Eyewitnesses told this newspaper a large contingent of military personnel surged through Wisroc, leaving some three hours after. Persons were being advised to stay in their houses to allow the security personnel to do their work. According to information this newspaper received, a number of men robbed a truck that came out of the interior on Monday night. The men took cash and jewellery from the persons in the truck but no shots were fired.
But speculation is rife that the men might be some from the Bartica massacre. According to information reaching this newspaper, the Joint Services are establishing a presence in the Region Ten community with a view to preventing the gunmen from moving through the area using either river or road networks.
Using speedboats around 20 gunmen on Sunday night stormed the southwestern township of Bartica, located some 80 miles from Georgetown murdering three policemen and nine civilians. The gunmen first attacked a police outpost killing three officers and seriously wounding two others. The gang of gunmen carted off several firearms and ammunition from two strong boxes at the Bartica Police Station and also from a private security firm. The Bartica Police Station was overrun by the gunmen during the rampage and several business places robbed during the hour-long mayhem.
Killed in the attack were Bartica residents Edwin Gilkes, Dexter Adrian and Irving Ferreira; policemen stationed at the Bartica Police Station, Lance Corporal Zaheer Zakir, and Constables Shane Fredericks and Ron Osborne, and Deonarine Singh of Wakenaam; Ronald Gomes of Kuru Kururu; Ashraf Khan of Middlesex, Essequibo; Abdool Yasin; Errol Thomas of Tuschen, East Bank Essequibo and Baldeo Singh of Montrose, East Coast Demerara, who were shot execution style at the Transport and Harbours Stelling.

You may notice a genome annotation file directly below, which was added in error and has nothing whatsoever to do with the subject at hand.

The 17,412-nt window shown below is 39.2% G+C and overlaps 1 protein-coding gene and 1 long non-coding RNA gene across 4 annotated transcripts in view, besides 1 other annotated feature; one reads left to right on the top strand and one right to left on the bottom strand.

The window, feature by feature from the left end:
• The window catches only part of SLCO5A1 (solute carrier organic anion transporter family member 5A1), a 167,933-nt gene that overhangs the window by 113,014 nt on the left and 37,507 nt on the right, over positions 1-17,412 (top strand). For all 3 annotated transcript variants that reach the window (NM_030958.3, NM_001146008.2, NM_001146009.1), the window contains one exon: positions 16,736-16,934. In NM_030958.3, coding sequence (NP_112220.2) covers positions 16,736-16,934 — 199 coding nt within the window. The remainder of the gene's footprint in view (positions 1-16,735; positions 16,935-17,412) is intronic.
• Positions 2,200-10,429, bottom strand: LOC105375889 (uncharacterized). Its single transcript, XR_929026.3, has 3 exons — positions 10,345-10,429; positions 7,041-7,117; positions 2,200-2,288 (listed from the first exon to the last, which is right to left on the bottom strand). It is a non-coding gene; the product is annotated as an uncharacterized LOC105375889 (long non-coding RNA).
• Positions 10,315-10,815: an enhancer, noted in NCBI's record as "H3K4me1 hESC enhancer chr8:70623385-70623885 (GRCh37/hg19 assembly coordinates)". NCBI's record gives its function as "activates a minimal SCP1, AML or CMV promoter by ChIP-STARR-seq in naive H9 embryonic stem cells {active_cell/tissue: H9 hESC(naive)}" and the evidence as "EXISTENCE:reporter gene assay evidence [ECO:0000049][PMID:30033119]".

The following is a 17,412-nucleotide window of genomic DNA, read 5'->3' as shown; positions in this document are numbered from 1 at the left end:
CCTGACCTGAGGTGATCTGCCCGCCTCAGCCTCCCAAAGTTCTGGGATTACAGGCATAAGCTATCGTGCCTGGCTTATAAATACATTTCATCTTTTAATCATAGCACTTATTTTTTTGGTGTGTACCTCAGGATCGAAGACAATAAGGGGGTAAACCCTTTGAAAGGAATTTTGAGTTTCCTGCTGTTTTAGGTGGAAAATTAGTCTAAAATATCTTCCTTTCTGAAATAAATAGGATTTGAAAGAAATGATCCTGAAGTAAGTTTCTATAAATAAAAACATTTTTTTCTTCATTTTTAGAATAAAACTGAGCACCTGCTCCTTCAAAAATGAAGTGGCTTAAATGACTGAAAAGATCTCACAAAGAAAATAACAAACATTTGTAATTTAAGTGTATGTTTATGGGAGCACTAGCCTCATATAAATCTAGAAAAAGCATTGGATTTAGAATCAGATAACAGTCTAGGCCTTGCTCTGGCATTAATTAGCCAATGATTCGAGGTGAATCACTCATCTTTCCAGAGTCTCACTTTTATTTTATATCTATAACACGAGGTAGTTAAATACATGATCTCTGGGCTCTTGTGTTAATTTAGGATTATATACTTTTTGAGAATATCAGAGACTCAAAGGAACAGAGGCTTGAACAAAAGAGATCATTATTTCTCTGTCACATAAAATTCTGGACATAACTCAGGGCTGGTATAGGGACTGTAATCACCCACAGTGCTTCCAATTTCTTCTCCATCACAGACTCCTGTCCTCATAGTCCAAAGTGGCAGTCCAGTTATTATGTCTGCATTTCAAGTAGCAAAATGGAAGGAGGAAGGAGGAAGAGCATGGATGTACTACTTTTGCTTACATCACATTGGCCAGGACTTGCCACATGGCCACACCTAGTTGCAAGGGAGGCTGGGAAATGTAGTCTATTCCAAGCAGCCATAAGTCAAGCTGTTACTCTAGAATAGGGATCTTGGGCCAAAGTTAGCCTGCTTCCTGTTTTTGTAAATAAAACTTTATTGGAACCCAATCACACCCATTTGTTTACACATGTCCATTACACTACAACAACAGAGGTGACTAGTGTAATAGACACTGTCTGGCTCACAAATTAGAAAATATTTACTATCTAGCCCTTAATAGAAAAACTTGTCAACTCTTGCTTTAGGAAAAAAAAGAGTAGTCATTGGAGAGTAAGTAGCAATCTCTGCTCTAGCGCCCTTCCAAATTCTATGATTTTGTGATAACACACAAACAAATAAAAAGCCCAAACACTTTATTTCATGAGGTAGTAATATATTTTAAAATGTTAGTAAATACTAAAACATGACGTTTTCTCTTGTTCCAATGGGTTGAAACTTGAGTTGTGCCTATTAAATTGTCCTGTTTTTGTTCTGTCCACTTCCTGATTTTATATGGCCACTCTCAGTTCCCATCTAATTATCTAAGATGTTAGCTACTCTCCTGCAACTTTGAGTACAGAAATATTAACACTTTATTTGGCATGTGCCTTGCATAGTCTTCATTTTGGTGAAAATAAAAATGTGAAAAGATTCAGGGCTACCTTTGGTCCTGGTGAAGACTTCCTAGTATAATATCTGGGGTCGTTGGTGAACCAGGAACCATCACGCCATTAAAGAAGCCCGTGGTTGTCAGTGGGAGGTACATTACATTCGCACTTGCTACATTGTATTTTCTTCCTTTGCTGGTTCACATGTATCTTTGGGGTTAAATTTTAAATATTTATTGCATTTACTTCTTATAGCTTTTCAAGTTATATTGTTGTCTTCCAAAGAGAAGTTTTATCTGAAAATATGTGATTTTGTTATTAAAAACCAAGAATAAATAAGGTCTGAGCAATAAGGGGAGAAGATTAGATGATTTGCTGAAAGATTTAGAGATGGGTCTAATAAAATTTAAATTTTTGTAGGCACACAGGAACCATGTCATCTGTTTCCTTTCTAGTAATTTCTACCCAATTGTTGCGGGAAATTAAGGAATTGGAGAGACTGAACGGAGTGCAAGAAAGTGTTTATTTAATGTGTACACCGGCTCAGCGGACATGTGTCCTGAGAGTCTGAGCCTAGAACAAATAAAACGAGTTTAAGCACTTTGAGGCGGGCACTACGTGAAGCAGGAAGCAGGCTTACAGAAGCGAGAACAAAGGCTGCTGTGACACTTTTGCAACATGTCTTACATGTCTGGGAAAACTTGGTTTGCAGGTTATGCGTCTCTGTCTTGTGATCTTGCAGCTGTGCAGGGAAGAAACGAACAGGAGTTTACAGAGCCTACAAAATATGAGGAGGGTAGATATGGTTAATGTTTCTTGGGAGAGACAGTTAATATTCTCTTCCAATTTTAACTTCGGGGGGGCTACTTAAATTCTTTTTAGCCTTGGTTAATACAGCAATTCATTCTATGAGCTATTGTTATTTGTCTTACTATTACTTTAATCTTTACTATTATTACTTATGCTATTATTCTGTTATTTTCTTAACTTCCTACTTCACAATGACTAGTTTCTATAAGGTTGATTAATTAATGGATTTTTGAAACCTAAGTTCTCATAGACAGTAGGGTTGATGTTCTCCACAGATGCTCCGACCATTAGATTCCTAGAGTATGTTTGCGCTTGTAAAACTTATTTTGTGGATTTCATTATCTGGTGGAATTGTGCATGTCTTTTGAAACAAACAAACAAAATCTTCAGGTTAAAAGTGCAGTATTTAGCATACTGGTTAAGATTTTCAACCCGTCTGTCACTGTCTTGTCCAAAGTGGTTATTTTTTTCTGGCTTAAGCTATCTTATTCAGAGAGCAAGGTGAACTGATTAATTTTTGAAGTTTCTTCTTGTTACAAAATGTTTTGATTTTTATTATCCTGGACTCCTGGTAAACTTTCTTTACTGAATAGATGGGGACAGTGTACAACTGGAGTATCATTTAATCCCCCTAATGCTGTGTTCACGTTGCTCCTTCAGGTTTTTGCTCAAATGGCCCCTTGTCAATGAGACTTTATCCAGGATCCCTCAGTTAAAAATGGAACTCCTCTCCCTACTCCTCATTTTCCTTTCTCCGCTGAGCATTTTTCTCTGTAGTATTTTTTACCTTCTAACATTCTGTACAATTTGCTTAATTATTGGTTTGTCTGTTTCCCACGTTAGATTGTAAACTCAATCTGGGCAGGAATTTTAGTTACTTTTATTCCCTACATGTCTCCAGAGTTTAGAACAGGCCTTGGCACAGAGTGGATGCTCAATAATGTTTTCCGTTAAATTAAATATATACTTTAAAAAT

The slaughter came mere weeks after a similar attack at Lusignan where the number killed was 11, including five children. So far the lawmen have recovered 165 spent shells mainly used in high-powered rifles. (Stabroek News)
February 19, 2008
13 DEAD IN BARTICA BLOODBATH
SHOCKED: Hundreds of Barticians converge at the river side yesterday to view the dead bodies as they are transported from the area into a boat.
Barticians were yesterday still reeling in shock and disbelief at the senseless bloodbath by a rampaging group of heavily-armed gunmen who cold-bloodedly slaughtered 13 persons, including three policemen, in the mining community around 21:45 h Sunday evening.The carnage occurred even as residents of the hospitable community, home of Bartica Regatta, were like other Guyanese countrywide, glued to their television and radio sets and rooting for their countrymen playing cricket in Antigua to win their Stanford 20/20 cricket match.
Sunday night’s massacre is reminiscent of a similar attack by armed gunmen on the East Coast Demerara community of Lusignan three weeks earlier that left 12 persons dead and four injured, two of whom are still hospitalized.Dead in the Bartica bloodbath are Lance Corporal 18632 Zaheer Zakir; Constable 16906 Shane Fredericks and Constable 19886 Ron Osborne, all of the Guyana Police Force.
Security guards Edwin Gilkes who was on duty at the Banks DIH outlet on First Avenue, Irwin Ferreira who was working at the home of miner Chunilall Babulall, also of First Avenue, Bartica and hire-car driver, Dexter Adrian, 38 years of One Mile, Potaro, Bartica Road were also killed. Adrian was on his way to purchase gasoline.
Injured are Constables 20219 Mark Campbell, shot in the upper left side and 20231 Chester Benjamin who was shot in both hands and the right hip; Melrose Allicock of Bartica Housing Scheme who was in the company of Gilkes; 15-year-old Lisa Narine – who was shot in her left foot while assisting her mother to sell and, Raymond White who was a passenger in Adrian’s vehicle.Yesterday, residents with a solemn look etched on their faces, converged in their numbers at the riverside as police officers using bed sheets as makeshift stretchers, fetched the dead into a boat to be transported to a mortuary.